Disc two opens with Jungleland, in a performance which has the edge over that from Milwaukee.  Rosalita again utilizes the horns and contains the band introductions, complete with the brief excerpt from the Theme From Shaft.  The rather short second disc then closes with the two encore numbers, a frenetic Born To Run and an ebullient Quarter To Three, again featuring the horn section.

The source for this release appears to be a torrent from Fanatic Records’ Kivak Master Series (pitch corrected version).  Rob of Fanatic Records notes on Jungleland that, “there are a couple of small glitches with a few seconds of the beginning of ‘Tenth’ missing and a couple of spots in ‘Spirit.’  But, overall this is a nice recording worth having,  Joe Kivak grabbed another good one!”  In addition to the problems mentioned by Rob, there is a brief tape slip in Don’t Look Back.  The sound is a little distant and rather lacking in dynamics, but the tape is generally quite listenable.

Rob contends that, “this 13 song show is an all out thrill ride!” and it is, indeed, a most enjoyable show.  However, with the performance being essentially similar to that of the Milwaukee show and the sound being less impressive, putting this show onto bonus discs was surely the right decision.

The discs are housed in a slimline double jewel case with a front insert only.  The obverse shows a black-and-white onstage shot of Springsteen with Clarence Clemons and Steve van Zandt and the reverse has an onstage colour shot of Springsteen together with the track listing.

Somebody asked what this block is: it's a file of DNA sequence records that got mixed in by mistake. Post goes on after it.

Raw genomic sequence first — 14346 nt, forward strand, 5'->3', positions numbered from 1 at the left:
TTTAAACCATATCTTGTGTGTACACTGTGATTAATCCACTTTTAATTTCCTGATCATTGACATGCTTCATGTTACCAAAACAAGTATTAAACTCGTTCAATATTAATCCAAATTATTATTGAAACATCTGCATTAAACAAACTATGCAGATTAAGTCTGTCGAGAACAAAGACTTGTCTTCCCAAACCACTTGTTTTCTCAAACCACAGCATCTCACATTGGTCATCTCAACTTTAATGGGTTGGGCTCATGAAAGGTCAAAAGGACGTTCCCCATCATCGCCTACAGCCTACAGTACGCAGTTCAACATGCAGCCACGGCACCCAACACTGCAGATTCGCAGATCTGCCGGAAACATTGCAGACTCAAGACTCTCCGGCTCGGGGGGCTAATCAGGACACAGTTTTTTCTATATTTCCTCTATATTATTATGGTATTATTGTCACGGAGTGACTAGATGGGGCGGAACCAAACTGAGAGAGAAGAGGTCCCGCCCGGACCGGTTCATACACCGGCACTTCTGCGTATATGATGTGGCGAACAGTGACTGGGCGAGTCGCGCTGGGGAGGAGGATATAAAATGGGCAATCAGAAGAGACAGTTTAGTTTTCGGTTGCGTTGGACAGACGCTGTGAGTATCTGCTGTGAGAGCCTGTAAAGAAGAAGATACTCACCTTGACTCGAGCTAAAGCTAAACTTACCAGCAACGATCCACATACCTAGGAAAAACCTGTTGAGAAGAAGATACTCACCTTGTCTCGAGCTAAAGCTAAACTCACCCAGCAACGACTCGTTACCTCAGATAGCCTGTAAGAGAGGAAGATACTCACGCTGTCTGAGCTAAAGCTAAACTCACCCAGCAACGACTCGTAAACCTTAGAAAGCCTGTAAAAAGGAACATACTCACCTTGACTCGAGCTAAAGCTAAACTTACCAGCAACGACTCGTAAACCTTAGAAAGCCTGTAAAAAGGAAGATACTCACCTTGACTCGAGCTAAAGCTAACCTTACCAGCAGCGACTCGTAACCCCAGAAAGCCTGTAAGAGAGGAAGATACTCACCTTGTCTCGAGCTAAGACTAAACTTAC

Overall, this is another splendid Springsteen “no label” release from a tour which, as successive releases clearly demonstrate, contained many performances of the highest quality.  First choice among shows from this era remains with the Boston concert which ended the tour on 25 May.  This is available on another no label release Boston 1977: Are You Ready For The Final Moment?  This show is, in the estimation of Charles Cross, founder of Backstreets magazine a “candidate for greatest show ever,” and I would heartily recommend it to even the most casual Springsteen collector.  (The remaining Boston shows followed on another no label release Boston 1977: Legends From The Music Hall before Godfather boxed up the whole four night stand as The Boston Godfather: The Definitive Boston March 1977 Tapes.)  However, anyone whose interest in Springsteen goes beyond the casual will certainly want to acquire Milwaukee 1977.


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  1. Again, a superb review!
    I am still waiting to find a show from 1977 that isn’t worth adding to the smallest collection! This is yet another one I am more than happy to have heard.